Centre for Internet & Society

The UID Bill has been placed to the Finance Committee for review and approval. Through a series of open letters to the Finance Committee, civil society is asking the committee to take into consideration and change certain aspects of the Bill and the project. The below note compares the SCOSTA standard with the Aadhaar biometric standard, and explains why we believe the SCOSTA standard should replace the Aadhaar biometric standard for the authentication process in the UID scheme.


This note is intended to demonstrate how the Aadhaar biometric standard is weaker than the SCOSTA standard. Through a comparison of the SCOSTA standard-based smart card and the Aadhaar biometric-based identification number, it will show how the SCOSTA standard is a more secure, structurally sound, and cost effective approach to authentication of identity for India. Though we recognize that Aadhaar biometrics are useful for the de-duplication and identification of individuals, we believe that the SCOSTA standard is more appropriate for the authentication of individuals. Thus, we ask that the Aadhaar biometric based authentication process be replaced with a SCOSTA standard based authentication process.

A background of the two standards

The SCOSTA standard is used in smart cards and was developed by the National Informatics Centre in India. It is:

1. Compliant with the international standard ISO-7816 for smart cards.

2. Based on a public/private key and pin authentication factor

3. Authentication factor refers to an individuals keys, pass-phrases, and pin.

The biometric standard authenticates the identity of an individual based on his or her physical fingerprints and iris scans (in the case of the UID). The standard:

1. Verifies if the individual exists within a known population by comparing the biometric data to those of other individuals stored in a secured centralized database.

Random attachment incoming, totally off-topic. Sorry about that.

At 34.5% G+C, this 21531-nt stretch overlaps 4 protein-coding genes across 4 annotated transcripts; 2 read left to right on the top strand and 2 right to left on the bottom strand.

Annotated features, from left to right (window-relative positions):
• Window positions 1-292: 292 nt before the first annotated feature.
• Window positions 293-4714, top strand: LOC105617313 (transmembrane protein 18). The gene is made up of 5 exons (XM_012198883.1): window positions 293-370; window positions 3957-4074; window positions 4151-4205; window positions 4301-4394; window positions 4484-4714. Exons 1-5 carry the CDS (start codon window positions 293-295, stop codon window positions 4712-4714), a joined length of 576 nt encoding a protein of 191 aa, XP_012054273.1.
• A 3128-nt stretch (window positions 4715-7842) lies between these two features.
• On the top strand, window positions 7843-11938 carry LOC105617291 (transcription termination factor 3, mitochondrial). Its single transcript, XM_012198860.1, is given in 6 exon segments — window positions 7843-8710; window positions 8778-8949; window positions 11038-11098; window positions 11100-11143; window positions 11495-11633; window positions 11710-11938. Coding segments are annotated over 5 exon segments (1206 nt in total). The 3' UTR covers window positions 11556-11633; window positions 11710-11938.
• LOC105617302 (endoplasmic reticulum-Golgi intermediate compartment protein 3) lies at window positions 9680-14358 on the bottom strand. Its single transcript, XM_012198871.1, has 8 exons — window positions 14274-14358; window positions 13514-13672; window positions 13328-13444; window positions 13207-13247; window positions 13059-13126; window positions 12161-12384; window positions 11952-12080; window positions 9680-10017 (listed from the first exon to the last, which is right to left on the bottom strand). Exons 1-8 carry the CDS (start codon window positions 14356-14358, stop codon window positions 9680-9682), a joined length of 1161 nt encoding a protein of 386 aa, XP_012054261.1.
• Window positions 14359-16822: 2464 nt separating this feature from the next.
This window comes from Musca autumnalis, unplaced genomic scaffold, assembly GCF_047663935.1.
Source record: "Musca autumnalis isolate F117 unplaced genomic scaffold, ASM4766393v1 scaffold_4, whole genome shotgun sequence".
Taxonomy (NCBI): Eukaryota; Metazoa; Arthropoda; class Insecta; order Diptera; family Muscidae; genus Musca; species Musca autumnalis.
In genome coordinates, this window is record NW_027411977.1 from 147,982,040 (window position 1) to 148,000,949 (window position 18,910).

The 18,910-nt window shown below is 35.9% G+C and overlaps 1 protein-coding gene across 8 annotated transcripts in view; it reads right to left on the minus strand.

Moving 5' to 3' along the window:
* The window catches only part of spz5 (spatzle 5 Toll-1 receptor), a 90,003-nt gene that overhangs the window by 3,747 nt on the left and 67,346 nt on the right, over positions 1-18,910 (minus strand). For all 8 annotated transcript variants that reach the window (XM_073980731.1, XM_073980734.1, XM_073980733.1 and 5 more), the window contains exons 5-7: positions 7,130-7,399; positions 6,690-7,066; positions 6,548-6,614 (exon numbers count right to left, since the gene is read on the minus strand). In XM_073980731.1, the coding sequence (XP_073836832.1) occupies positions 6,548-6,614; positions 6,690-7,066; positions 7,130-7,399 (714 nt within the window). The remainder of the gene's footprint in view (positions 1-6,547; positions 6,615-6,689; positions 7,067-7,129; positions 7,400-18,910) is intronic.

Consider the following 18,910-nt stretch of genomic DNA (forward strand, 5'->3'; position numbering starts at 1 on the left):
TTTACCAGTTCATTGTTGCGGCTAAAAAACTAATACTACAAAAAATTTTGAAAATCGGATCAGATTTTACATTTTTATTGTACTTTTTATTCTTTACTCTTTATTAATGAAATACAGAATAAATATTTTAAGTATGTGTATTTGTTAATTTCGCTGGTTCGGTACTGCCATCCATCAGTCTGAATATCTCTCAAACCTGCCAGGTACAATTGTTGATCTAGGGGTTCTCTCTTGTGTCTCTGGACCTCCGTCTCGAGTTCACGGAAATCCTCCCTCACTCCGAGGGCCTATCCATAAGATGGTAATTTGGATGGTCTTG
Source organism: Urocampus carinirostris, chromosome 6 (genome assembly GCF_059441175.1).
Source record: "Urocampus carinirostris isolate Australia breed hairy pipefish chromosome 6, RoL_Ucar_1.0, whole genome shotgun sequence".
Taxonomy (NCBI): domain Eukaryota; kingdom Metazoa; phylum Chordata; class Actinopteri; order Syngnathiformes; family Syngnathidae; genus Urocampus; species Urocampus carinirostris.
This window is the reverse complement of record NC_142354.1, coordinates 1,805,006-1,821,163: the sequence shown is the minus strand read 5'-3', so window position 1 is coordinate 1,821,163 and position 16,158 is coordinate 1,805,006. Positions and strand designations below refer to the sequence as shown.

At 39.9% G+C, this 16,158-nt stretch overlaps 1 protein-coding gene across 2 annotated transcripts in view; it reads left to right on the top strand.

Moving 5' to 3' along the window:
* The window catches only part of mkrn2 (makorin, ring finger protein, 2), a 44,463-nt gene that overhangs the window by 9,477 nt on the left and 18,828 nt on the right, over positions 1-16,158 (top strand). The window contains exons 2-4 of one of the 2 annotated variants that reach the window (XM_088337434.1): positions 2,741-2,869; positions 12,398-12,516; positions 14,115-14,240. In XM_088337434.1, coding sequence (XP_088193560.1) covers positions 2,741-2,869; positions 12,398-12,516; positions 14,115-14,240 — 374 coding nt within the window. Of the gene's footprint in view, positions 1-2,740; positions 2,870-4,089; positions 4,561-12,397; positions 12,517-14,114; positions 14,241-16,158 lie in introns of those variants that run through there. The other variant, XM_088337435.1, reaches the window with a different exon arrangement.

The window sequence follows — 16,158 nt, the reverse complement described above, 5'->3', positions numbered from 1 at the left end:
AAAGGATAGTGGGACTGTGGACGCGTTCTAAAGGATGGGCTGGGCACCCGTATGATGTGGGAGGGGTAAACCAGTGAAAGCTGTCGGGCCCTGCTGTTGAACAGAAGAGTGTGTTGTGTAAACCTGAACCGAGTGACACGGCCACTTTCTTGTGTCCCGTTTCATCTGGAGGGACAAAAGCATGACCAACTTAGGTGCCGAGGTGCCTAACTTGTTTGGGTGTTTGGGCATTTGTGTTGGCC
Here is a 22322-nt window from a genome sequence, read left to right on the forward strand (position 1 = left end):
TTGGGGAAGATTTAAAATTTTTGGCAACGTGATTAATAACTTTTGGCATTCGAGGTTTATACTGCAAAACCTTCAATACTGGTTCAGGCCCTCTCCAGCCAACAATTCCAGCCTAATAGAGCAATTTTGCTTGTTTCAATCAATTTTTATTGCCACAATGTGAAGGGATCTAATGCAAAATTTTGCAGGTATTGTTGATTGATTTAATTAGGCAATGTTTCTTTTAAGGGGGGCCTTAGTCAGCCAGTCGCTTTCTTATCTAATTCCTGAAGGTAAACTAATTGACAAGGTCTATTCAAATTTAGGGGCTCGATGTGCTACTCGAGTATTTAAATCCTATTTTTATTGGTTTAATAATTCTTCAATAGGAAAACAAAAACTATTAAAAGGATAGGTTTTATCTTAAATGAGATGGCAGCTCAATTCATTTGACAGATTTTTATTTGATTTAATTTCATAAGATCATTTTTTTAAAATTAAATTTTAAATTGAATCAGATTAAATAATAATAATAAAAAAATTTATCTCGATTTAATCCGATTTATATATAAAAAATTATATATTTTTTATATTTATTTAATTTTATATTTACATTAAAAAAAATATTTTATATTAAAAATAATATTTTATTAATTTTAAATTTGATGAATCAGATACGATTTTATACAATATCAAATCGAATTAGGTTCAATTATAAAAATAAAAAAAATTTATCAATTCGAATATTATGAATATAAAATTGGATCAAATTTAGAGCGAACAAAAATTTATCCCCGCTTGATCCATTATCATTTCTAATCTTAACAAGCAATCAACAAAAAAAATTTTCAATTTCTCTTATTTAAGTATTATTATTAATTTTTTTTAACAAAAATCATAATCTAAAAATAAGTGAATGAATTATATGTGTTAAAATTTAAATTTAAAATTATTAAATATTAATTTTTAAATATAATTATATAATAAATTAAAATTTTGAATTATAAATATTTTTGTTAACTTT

2. Based on a symmetric authentication factor

A comparison of the two standards

SCOSTA  -  MNIC smart card
Aadhaar Biometric  - UID number
SCOSTA standards require a pair and key combination with a pin, and thus can be structured in a decentralized manner
Aadhaar biometric standards require symmetric
authentication factors, and thus must be structured in a centralized manner
Standards for Technology
Open standard
Creates security through transparency
Closed standard
Creates security though obscurity
Points of failure
Multiple points of failure
The SCOSTA standard has multiple points of failure, because of decentralized structure, thus if one data base is compromised all data is not lost.
Single point of failure
The Aadhaar Biometric standard has one single point of failure, because of centralized structure, thus if the data base is compromised all data is lost
Impact on local industry
Open standards allow local industry to compete in manufacturing technology
Closed standards allow foreign players to monopolize the manufacturing of technology
Cost analysis
Cost effective
Increased competition keeps prices low
Cost ineffective
Decreased competition keeps prices high
Revocation Revocable
If the key pair and  pin are stolen, a new set of passwords can be issued
If the biometrics of an individual are stolen, they cannot be re-issued
Possibility of fraudulent authentication
A thief must steal your smart card and your secret pin to commit fraud
A thief only needs to collect your fingerprints using a glass tumbler to commit fraud
Viability of Technology Proven effective for large populations
Not proven effective for large populations


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